[Bookseller: Atticus Rare Books]
 38.   Check availability:     Biblio     Link/Print  


        Logometria Auctore Rogero Cotes" pp. 5-45 (Cotes); WITH "The Art of Living under Water: Or, a Discourse concerning the Means of Furnishing Air at the Bottom of the Sea in Any Ordinary Depths" (pp. 492-499); "An Account of Several Extraordinary Meteors or Lights in the Sky" (pp. 159-164); "An Account of Several Nebulae or Lucid Spots Like Clouds, Lately Discovered among the Fixt Stars by Help of the Telescope" (pp. 390-392);"Methodus Singularis Qua Solis Parallaxis Sive Distantia a Terra" pp. 454-464; (Halley) WITH "An Account of Some Experiments of Light and Colours Formerly Made by Sir Isaac Newton, and Mention'd in His Opticks" pp. 433-447 (Newton and Desaguliers); "A Plain and Easy Experiment to Confirm Sir Isaac Newton's Doctrine of the Different Refrangibility of the Rays of Light" pp. 448-452; WITH "An Account of an Experiment made by Dr. Brook Taylor assisted by Mr. Hauksbee, in order to discover the Law of Magnetical Attract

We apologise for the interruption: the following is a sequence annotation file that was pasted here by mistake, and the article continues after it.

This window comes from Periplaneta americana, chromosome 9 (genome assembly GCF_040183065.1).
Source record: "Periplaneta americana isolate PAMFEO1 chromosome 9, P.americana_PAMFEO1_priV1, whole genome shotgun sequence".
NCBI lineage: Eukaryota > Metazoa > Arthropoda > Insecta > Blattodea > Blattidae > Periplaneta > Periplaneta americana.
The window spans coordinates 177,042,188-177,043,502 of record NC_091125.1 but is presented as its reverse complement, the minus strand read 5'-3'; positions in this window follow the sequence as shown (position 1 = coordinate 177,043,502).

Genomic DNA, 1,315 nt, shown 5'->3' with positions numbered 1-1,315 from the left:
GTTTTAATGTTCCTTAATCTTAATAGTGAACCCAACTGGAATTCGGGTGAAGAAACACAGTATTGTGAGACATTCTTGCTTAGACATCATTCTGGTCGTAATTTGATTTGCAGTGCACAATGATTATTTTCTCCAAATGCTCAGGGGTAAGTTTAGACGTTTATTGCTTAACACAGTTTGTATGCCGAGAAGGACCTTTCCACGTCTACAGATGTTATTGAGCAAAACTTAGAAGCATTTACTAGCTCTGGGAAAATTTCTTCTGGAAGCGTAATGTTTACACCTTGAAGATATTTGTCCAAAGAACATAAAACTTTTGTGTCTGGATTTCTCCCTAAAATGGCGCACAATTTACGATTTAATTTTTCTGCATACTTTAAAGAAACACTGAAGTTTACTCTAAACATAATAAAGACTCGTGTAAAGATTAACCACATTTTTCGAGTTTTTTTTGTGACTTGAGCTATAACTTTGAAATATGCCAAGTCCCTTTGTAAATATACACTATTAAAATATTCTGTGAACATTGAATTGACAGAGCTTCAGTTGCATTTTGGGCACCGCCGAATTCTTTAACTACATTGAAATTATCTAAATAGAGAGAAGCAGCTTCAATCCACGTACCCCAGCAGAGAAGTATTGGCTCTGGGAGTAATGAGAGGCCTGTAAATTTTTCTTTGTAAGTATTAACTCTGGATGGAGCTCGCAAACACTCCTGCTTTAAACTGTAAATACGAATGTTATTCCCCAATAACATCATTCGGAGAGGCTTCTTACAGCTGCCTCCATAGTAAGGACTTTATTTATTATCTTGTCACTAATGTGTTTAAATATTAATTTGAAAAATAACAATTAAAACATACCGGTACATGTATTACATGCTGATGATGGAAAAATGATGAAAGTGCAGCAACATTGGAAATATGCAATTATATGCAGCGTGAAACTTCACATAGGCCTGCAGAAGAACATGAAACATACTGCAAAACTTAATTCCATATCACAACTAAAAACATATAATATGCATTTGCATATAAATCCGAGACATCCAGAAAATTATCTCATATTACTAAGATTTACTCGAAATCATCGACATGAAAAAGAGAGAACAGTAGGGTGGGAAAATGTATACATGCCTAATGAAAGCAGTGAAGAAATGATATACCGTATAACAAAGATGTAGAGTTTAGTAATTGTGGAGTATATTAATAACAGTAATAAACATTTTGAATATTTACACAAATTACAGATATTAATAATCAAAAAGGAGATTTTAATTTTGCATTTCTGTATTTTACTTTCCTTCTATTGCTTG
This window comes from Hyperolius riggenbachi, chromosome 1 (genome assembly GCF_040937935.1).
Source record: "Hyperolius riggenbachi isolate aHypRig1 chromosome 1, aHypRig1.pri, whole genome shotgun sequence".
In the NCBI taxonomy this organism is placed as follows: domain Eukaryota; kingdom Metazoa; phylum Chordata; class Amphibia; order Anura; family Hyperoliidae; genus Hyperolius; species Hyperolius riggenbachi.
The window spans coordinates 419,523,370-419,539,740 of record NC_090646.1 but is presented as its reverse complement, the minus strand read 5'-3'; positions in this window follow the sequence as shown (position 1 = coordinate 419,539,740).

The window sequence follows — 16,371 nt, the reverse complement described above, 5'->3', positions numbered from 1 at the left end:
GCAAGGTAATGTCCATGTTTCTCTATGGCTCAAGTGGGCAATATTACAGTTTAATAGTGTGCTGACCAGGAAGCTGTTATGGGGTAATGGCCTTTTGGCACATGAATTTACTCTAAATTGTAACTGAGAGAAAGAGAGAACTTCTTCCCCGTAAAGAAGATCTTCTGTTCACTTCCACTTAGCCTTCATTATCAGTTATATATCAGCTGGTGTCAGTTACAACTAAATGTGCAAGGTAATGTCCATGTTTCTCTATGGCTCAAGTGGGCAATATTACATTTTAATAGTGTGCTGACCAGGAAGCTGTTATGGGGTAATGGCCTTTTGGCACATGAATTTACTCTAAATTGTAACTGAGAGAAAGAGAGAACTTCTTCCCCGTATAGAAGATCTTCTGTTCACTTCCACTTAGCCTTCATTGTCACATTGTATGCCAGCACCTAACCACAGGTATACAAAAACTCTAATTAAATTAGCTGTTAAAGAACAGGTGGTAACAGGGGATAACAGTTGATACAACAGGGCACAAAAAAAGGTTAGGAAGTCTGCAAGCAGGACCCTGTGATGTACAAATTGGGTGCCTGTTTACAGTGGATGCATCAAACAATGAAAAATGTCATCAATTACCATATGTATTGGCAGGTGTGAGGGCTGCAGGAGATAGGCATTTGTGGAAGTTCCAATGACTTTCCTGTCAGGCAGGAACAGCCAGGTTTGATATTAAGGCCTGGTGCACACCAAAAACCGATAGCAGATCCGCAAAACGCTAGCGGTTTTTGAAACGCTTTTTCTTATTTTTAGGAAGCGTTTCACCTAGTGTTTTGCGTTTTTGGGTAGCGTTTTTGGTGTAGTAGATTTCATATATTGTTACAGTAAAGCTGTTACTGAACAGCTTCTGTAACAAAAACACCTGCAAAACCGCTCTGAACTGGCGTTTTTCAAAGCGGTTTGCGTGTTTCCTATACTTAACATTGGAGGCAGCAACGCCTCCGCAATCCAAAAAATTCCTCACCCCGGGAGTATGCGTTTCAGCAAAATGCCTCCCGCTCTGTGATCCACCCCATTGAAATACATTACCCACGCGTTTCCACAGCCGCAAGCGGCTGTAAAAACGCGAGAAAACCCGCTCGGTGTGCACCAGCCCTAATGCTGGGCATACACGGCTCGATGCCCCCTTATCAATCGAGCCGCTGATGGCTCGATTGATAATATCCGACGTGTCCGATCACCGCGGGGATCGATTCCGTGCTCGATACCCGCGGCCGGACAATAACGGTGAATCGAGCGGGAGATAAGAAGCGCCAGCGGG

FIRST EDITION of Roger Cotes' "Logometria Auctore Rogero Cotes," his only paper and the one in which he provides the first proof of the relation between exponential function to trigonometric functions -- the identity now known as Euler's formula. The Phil Trans is the oldest continuously published journal of an academy of science. As such, the Phil Trans established the important principles of scientific priority and peer review that have become the central foundations of scientific journals ever since. Works in every field of science are present; in addition to those of Hauksbee, there are papers by Halley, Newton, Desaguliers, and Taylor. ALSO INCLUDED: First edition of Edmund Halley's description of his diving bell. Though Halley lodged a patent for his diving bell in 1691, this 1716 Phil Trans paper was his first public description of his improved device. "Halley's paper, 'The Art of Living Underwater,' sets out the problems as he saw them of the bells constructed at the time. Bells were in use in shallow water throughout Europe, and there had been several notable cases of salvage... [but] Halley was keen to improve on the system, which involvwed hauling the diver and his bell all the way to the surface in order to replenish the air inside the container. He proposed a method whereby barrels of fresh air could be lowered to the bell, and emptied into it by means of a hose. Stale air would be let out from the top end of the bell through a stopcock. He tells us that air in an enclosed space loses its 'vivifying spirit,' and wisely states that he will not go into the precise physiological reasons for this, leaving that to the 'curious anatomist, to whom the structure of the lungs is better understood.' But Halley does understand that current models of diving bells contained only a small amount of air, and while it had been proposed to pump fresh air into them from the surface, the strength of the pumps available at the time was not sufficient to overcome the pressure at depths of more than fifteen feet or so. The deeper a bell descended, the smaller the air space that would be left in which to breathe, as the water pressure would compress the air inside the bell. Edmund Halley's bell was bigger and more stable than those of his contemporaries, and he further proposed that a diver might make excursions from the bell wearing a miniature bell on his head. What he suggested was a primitive diving helmet, which would be attached by a leather pipe to the large bell, although even at publication he does not reveal the precise details of this device. Unlike other scientific brains of the age, Halley tested his improved diving bell himself, descending into the waters of Pagham harbor in Sussex in the summer of 1691. According to his own account, Halley sat on a bench suspended across the lower reaches of the bell and remained dry except for his showes. Noting the effects of increased air pressure as the bell descends, he describes the physical sensations produced on the Eustachian tubes during the dive: 'The only inconvenience that attends [the descent] is found in the ears, within which there are cavities opening only outwards, and that by pores so small as not to give admission even to the air itself, unless they be dilated and distended by considerable force. Hence, a pressure begins to be felt on each ear, which by degrees grows painful, like as if a quill were forcibly thrust into the hole of the ear; till at length, the force overcoming the obstacle, that which constrains these pores yields to the pressure, and letting some condensed air slip in, present ease ensues'" (Ecott, Neutral Buoyancy, 19-20). ALSO INCLUDED are two other Halley papers, both on the astronomical phenomena of objects in the sky that produce light but do not contain a sun 'nebulae'. ALSO INCLUDED are two papers in which Desaguliers and Newton write about Newton's theory of light and colours. Desaguliers' optical experiments here were for the most paper retetitions of those described by Newton, made in order to vindicate Newton's accuracy -- which had been challenged -- and the theoretical conclusions Newton had drawn. Some of them were improved in detail -- for example, by the use of a camera obscura. Part of the success of Newtonian optics was due to those who spoke in defense of Newton's ideas, those who popularized them; Desaguliers was prominent in this role. ALSO INCLUDED is Taylor's important deduction that "at the distance of nine feet, the power alters faster, than as the cubes of the distances, whereas at the distances of one and two feet, the power alters nearly as their square." "Several important early diciples of Newton, particularly his assistants Francis Hauksbee and Brook Taylor... accordingly undertook to obtain by experiment a magnetic analog to the law of gravitation. Newton speaks of 'magnetic attraction,' which might imply the force of attraction between two magnets, but Taylor and Hauksbee measured the field of the magnet at different distances from the lodestone. Desaguliers' and Newton's papers about Newton's theory of light and colours. CONDITION & DETAILS: In: Philosophical Transactions. Giving Some Account of the Present Undertakings, Studies and Labours of the Ingenious, In many Considerable Parts of the World, Volume XXIX [29], For the Years 1714, 1715, 1716. London: Printed for W. Innys, at the Princes-Arms in St. Paul's Church-Yard. 1717. Quarto (9 x 6.5; 225 x 163mm). [6], 544, [4]. Includes 3 page index. 13 copperplate engravings. Full volume, complete. Handsomely rebound in aged calf. 5 raised bands at the spine, each gilt-ruled; gilt-tooled fleur de lis at the spine. Red and black, gilt-lettered morocco spine labels. Tightly and solidly bound. New endpaopers. Occasional light toning and foxing. By any measure, near fine condition.